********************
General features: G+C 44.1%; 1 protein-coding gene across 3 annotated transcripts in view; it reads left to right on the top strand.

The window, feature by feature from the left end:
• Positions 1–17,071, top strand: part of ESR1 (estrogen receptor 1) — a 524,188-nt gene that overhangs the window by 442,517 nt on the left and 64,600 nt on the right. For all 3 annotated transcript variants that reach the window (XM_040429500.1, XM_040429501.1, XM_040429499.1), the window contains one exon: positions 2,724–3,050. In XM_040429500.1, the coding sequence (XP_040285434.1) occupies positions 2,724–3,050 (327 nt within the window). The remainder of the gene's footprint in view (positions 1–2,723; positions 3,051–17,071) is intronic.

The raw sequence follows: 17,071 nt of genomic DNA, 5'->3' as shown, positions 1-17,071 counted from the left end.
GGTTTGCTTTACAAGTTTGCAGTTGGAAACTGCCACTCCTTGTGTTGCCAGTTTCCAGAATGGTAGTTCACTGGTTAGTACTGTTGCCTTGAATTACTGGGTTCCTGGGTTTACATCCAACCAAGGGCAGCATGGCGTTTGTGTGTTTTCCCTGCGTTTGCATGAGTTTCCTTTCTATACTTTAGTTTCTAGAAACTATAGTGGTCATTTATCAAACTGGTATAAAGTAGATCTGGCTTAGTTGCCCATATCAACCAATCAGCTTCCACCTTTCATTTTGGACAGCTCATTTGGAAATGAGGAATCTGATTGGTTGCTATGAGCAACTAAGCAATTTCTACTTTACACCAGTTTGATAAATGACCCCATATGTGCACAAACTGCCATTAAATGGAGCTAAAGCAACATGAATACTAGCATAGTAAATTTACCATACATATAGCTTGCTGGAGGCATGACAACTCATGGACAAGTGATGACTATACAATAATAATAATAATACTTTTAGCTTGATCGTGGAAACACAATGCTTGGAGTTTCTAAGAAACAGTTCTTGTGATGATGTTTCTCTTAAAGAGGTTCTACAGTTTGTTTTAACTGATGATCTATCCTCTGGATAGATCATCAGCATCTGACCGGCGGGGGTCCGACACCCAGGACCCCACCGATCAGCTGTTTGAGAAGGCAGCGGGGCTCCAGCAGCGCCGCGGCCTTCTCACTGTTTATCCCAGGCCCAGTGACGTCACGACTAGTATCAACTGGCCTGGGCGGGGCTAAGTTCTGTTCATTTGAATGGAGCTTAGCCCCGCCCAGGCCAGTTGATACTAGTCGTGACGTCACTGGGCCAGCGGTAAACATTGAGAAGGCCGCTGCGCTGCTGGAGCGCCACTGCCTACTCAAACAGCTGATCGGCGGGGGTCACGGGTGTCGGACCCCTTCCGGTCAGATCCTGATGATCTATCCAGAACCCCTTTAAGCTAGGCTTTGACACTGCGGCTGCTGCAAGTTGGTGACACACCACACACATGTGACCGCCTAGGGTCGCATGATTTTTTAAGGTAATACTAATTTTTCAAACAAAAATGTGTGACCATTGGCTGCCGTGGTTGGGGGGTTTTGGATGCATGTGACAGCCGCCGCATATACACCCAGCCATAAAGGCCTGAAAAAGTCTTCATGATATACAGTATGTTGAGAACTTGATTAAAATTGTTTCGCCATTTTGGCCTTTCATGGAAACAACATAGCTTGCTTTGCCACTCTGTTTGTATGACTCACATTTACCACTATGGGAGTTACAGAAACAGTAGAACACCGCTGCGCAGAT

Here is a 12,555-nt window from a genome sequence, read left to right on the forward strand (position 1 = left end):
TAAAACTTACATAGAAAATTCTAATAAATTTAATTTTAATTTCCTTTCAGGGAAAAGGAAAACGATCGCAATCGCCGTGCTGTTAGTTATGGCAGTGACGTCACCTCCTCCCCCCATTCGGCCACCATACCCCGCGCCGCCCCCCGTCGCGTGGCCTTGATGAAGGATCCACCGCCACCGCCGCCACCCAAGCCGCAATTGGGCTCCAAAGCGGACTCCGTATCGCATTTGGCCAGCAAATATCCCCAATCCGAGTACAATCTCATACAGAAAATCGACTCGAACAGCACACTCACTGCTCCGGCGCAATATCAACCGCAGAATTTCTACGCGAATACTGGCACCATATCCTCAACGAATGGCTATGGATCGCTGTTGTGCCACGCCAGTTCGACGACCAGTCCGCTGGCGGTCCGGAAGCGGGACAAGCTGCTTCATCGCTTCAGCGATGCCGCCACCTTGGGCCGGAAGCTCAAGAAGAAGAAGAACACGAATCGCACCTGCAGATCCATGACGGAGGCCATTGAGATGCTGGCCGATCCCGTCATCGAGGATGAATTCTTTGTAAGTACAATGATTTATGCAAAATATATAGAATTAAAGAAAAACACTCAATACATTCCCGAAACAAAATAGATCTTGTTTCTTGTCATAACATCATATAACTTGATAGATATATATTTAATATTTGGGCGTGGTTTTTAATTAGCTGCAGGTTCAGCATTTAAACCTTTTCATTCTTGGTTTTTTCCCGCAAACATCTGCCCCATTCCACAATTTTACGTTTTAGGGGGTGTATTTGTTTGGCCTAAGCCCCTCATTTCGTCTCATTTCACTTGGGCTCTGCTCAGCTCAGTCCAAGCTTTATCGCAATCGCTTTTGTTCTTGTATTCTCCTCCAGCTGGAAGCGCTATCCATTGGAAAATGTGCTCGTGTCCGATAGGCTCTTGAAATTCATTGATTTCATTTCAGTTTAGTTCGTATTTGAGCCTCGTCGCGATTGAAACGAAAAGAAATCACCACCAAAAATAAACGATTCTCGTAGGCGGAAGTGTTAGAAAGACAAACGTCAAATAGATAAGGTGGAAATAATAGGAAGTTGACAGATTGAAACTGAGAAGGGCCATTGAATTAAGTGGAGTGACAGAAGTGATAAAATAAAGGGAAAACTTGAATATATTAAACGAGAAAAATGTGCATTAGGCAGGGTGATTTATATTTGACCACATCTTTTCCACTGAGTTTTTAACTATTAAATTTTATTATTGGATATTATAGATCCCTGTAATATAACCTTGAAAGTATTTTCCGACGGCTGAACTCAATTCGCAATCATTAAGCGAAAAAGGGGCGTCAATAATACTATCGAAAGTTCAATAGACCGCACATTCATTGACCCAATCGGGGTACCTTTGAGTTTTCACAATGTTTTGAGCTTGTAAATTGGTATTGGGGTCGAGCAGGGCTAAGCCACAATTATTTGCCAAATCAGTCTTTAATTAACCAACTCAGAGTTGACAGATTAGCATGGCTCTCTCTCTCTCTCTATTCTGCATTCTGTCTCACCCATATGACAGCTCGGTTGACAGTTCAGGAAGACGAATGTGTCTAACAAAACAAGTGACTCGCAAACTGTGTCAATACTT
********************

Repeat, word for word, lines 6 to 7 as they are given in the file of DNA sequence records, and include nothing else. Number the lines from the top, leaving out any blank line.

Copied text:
Here is a 12,555-nt window from a genome sequence, read left to right on the forward strand (position 1 = left end):
TAAAACTTACATAGAAAATTCTAATAAATTTAATTTTAATTTCCTTTCAGGGAAAAGGAAAACGATCGCAATCGCCGTGCTGTTAGTTATGGCAGTGACGTCACCTCCTCCCCCCATTCGGCCACCATACCCCGCGCCGCCCCCCGTCGCGTGGCCTTGATGAAGGATCCACCGCCACCGCCGCCACCCAAGCCGCAATTGGGCTCCAAAGCGGACTCCGTATCGCATTTGGCCAGCAAATATCCCCAATCCGAGTACAATCTCATACAGAAAATCGACTCGAACAGCACACTCACTGCTCCGGCGCAATATCAACCGCAGAATTTCTACGCGAATACTGGCACCATATCCTCAACGAATGGCTATGGATCGCTGTTGTGCCACGCCAGTTCGACGACCAGTCCGCTGGCGGTCCGGAAGCGGGACAAGCTGCTTCATCGCTTCAGCGATGCCGCCACCTTGGGCCGGAAGCTCAAGAAGAAGAAGAACACGAATCGCACCTGCAGATCCATGACGGAGGCCATTGAGATGCTGGCCGATCCCGTCATCGAGGATGAATTCTTTGTAAGTACAATGATTTATGCAAAATATATAGAATTAAAGAAAAACACTCAATACATTCCCGAAACAAAATAGATCTTGTTTCTTGTCATAACATCATATAACTTGATAGATATATATTTAATATTTGGGCGTGGTTTTTAATTAGCTGCAGGTTCAGCATTTAAACCTTTTCATTCTTGGTTTTTTCCCGCAAACATCTGCCCCATTCCACAATTTTACGTTTTAGGGGGTGTATTTGTTTGGCCTAAGCCCCTCATTTCGTCTCATTTCACTTGGGCTCTGCTCAGCTCAGTCCAAGCTTTATCGCAATCGCTTTTGTTCTTGTATTCTCCTCCAGCTGGAAGCGCTATCCATTGGAAAATGTGCTCGTGTCCGATAGGCTCTTGAAATTCATTGATTTCATTTCAGTTTAGTTCGTATTTGAGCCTCGTCGCGATTGAAACGAAAAGAAATCACCACCAAAAATAAACGATTCTCGTAGGCGGAAGTGTTAGAAAGACAAACGTCAAATAGATAAGGTGGAAATAATAGGAAGTTGACAGATTGAAACTGAGAAGGGCCATTGAATTAAGTGGAGTGACAGAAGTGATAAAATAAAGGGAAAACTTGAATATATTAAACGAGAAAAATGTGCATTAGGCAGGGTGATTTATATTTGACCACATCTTTTCCACTGAGTTTTTAACTATTAAATTTTATTATTGGATATTATAGATCCCTGTAATATAACCTTGAAAGTATTTTCCGACGGCTGAACTCAATTCGCAATCATTAAGCGAAAAAGGGGCGTCAATAATACTATCGAAAGTTCAATAGACCGCACATTCATTGACCCAATCGGGGTACCTTTGAGTTTTCACAATGTTTTGAGCTTGTAAATTGGTATTGGGGTCGAGCAGGGCTAAGCCACAATTATTTGCCAAATCAGTCTTTAATTAACCAACTCAGAGTTGACAGATTAGCATGGCTCTCTCTCTCTCTCTATTCTGCATTCTGTCTCACCCATATGACAGCTCGGTTGACAGTTCAGGAAGACGAATGTGTCTAACAAAACAAGTGACTCGCAAACTGTGTCAATACTT